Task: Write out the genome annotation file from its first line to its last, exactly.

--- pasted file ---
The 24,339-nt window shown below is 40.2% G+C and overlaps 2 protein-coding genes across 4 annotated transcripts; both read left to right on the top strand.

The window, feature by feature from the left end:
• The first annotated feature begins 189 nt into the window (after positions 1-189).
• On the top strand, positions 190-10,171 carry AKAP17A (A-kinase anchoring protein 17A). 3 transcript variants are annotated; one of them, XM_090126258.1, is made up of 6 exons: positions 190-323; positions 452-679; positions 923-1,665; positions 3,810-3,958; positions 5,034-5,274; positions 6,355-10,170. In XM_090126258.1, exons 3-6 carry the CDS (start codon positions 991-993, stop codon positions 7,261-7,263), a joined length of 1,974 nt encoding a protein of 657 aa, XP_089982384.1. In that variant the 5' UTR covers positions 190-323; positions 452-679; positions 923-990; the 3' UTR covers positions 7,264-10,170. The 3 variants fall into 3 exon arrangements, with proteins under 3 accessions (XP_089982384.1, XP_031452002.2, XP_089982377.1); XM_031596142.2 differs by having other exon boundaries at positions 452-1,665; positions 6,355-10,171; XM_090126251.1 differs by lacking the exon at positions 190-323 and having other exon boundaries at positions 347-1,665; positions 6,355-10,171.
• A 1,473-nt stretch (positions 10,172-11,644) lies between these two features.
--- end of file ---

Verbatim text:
The 24,339-nt window shown below is 40.2% G+C and overlaps 2 protein-coding genes across 4 annotated transcripts; both read left to right on the top strand.

The window, feature by feature from the left end:
• The first annotated feature begins 189 nt into the window (after positions 1-189).
• On the top strand, positions 190-10,171 carry AKAP17A (A-kinase anchoring protein 17A). 3 transcript variants are annotated; one of them, XM_090126258.1, is made up of 6 exons: positions 190-323; positions 452-679; positions 923-1,665; positions 3,810-3,958; positions 5,034-5,274; positions 6,355-10,170. In XM_090126258.1, exons 3-6 carry the CDS (start codon positions 991-993, stop codon positions 7,261-7,263), a joined length of 1,974 nt encoding a protein of 657 aa, XP_089982384.1. In that variant the 5' UTR covers positions 190-323; positions 452-679; positions 923-990; the 3' UTR covers positions 7,264-10,170. The 3 variants fall into 3 exon arrangements, with proteins under 3 accessions (XP_089982384.1, XP_031452002.2, XP_089982377.1); XM_031596142.2 differs by having other exon boundaries at positions 452-1,665; positions 6,355-10,171; XM_090126251.1 differs by lacking the exon at positions 190-323 and having other exon boundaries at positions 347-1,665; positions 6,355-10,171.
• A 1,473-nt stretch (positions 10,172-11,644) lies between these two features.